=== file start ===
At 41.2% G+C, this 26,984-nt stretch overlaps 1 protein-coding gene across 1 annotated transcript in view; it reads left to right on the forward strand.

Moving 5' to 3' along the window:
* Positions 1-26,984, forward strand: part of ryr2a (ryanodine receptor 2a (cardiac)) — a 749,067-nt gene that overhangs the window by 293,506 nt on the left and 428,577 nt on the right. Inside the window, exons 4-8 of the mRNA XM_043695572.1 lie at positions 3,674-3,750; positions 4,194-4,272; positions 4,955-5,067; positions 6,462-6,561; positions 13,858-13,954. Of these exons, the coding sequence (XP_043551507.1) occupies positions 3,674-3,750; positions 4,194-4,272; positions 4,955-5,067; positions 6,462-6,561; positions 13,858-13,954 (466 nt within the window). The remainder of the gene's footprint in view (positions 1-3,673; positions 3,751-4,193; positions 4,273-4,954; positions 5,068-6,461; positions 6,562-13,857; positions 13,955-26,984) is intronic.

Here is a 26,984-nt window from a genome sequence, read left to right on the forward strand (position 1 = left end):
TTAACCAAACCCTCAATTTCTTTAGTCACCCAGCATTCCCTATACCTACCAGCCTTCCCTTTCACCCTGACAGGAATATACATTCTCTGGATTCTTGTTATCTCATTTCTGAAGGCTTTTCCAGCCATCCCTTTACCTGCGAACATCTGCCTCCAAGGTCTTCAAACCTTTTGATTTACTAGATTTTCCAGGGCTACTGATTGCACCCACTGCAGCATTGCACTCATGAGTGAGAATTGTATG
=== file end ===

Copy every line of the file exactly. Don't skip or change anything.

At 41.2% G+C, this 26,984-nt stretch overlaps 1 protein-coding gene across 1 annotated transcript in view; it reads left to right on the forward strand.

Moving 5' to 3' along the window:
* Positions 1-26,984, forward strand: part of ryr2a (ryanodine receptor 2a (cardiac)) — a 749,067-nt gene that overhangs the window by 293,506 nt on the left and 428,577 nt on the right. Inside the window, exons 4-8 of the mRNA XM_043695572.1 lie at positions 3,674-3,750; positions 4,194-4,272; positions 4,955-5,067; positions 6,462-6,561; positions 13,858-13,954. Of these exons, the coding sequence (XP_043551507.1) occupies positions 3,674-3,750; positions 4,194-4,272; positions 4,955-5,067; positions 6,462-6,561; positions 13,858-13,954 (466 nt within the window). The remainder of the gene's footprint in view (positions 1-3,673; positions 3,751-4,193; positions 4,273-4,954; positions 5,068-6,461; positions 6,562-13,857; positions 13,955-26,984) is intronic.

Here is a 26,984-nt window from a genome sequence, read left to right on the forward strand (position 1 = left end):
TTAACCAAACCCTCAATTTCTTTAGTCACCCAGCATTCCCTATACCTACCAGCCTTCCCTTTCACCCTGACAGGAATATACATTCTCTGGATTCTTGTTATCTCATTTCTGAAGGCTTTTCCAGCCATCCCTTTACCTGCGAACATCTGCCTCCAAGGTCTTCAAACCTTTTGATTTACTAGATTTTCCAGGGCTACTGATTGCACCCACTGCAGCATTGCACTCATGAGTGAGAATTGTATG